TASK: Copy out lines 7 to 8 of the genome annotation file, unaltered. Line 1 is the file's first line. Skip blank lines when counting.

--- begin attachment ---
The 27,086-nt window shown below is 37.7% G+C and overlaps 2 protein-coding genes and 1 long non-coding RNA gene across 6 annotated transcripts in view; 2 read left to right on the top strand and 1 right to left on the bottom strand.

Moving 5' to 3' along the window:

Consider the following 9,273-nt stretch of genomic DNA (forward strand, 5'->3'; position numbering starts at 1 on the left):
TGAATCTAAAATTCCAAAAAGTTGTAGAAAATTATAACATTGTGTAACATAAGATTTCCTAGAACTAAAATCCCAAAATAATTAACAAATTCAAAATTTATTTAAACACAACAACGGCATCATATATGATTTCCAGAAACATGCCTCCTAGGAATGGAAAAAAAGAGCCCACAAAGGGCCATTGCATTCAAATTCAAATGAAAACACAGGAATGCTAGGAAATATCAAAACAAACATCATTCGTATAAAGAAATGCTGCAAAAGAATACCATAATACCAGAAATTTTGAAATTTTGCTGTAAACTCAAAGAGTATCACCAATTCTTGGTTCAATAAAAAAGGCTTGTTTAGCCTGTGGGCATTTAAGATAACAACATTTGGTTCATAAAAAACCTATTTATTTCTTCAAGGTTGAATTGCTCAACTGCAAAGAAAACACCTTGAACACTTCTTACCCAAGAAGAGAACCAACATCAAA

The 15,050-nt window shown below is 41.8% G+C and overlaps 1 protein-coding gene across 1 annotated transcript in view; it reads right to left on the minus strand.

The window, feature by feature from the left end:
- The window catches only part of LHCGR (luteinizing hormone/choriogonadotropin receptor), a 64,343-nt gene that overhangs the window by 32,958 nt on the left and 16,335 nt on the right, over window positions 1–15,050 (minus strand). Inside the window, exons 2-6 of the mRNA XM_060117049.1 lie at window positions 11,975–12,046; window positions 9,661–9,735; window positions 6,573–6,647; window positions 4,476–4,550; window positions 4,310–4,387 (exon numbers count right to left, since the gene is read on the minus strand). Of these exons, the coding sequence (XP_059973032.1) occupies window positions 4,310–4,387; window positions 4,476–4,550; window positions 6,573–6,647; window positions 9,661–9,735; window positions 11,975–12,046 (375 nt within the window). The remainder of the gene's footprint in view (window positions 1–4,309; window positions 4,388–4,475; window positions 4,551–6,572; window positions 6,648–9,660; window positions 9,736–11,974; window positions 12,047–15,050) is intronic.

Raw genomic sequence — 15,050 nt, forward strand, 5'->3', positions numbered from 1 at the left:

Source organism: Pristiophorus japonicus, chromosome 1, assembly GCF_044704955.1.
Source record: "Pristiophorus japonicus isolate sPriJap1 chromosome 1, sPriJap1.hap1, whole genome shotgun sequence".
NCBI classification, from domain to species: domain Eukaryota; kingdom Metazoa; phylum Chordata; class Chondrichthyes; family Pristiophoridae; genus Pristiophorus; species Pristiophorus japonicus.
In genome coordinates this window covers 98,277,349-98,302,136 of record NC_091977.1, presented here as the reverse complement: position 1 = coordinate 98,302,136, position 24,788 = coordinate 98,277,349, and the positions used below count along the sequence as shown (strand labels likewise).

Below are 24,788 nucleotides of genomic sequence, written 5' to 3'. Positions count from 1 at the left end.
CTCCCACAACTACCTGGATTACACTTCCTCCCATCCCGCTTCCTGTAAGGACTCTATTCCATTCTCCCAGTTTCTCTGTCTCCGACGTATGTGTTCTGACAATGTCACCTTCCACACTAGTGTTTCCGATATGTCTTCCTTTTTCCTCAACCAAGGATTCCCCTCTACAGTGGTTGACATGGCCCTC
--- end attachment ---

- The window catches only part of LHCGR (luteinizing hormone/choriogonadotropin receptor), a 64,343-nt gene that overhangs the window by 32,958 nt on the left and 16,335 nt on the right, over window positions 1–15,050 (minus strand). Inside the window, exons 2-6 of the mRNA XM_060117049.1 lie at window positions 11,975–12,046; window positions 9,661–9,735; window positions 6,573–6,647; window positions 4,476–4,550; window positions 4,310–4,387 (exon numbers count right to left, since the gene is read on the minus strand). Of these exons, the coding sequence (XP_059973032.1) occupies window positions 4,310–4,387; window positions 4,476–4,550; window positions 6,573–6,647; window positions 9,661–9,735; window positions 11,975–12,046 (375 nt within the window). The remainder of the gene's footprint in view (window positions 1–4,309; window positions 4,388–4,475; window positions 4,551–6,572; window positions 6,648–9,660; window positions 9,736–11,974; window positions 12,047–15,050) is intronic.

Raw genomic sequence — 15,050 nt, forward strand, 5'->3', positions numbered from 1 at the left: